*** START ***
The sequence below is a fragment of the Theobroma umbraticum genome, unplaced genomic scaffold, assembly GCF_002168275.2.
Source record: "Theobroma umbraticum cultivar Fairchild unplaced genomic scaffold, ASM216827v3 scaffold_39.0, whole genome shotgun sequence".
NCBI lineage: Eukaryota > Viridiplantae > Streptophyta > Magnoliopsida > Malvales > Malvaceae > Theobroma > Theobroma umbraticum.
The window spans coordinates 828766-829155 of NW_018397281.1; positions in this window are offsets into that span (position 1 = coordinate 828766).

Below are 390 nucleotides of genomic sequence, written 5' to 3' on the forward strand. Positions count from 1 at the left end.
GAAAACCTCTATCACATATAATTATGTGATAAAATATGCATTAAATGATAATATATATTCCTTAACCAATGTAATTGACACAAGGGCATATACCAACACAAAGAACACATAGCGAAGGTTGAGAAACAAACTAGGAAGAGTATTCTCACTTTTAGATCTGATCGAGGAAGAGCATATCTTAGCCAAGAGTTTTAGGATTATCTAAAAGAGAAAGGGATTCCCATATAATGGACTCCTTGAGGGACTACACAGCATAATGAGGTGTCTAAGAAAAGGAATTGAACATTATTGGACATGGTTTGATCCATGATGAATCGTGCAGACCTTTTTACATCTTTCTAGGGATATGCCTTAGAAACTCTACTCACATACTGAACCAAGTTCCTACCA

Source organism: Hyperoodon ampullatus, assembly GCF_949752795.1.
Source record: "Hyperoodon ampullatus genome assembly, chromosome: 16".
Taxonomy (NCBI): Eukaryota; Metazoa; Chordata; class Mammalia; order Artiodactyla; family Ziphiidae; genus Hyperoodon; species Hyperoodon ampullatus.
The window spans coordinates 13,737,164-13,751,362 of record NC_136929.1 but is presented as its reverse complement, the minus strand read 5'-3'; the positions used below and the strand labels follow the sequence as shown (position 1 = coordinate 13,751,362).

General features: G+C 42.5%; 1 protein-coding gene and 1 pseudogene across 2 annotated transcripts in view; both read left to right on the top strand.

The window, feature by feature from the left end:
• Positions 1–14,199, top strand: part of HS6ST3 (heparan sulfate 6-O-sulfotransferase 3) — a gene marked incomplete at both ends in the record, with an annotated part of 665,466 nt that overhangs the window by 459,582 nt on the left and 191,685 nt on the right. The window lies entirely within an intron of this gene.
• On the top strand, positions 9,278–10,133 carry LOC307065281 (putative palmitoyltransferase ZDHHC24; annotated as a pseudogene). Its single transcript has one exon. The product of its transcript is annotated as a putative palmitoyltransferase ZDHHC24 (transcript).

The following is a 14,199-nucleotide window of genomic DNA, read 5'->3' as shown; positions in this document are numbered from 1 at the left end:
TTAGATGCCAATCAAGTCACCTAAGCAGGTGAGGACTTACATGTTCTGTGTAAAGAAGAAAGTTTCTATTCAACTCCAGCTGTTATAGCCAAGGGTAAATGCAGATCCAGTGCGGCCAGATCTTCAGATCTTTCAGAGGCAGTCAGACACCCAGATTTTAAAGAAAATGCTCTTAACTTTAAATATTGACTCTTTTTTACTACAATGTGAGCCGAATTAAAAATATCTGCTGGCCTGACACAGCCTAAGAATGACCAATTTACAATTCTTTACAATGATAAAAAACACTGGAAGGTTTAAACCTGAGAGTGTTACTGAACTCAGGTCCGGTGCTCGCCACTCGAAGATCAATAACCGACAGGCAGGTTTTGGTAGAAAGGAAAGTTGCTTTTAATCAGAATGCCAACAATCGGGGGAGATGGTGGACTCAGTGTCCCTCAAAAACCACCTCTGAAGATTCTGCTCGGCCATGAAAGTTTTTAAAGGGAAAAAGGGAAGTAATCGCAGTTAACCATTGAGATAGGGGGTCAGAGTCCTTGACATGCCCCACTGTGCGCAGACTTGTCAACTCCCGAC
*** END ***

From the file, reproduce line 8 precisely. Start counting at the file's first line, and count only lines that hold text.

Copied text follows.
Source record: "Hyperoodon ampullatus genome assembly, chromosome: 16".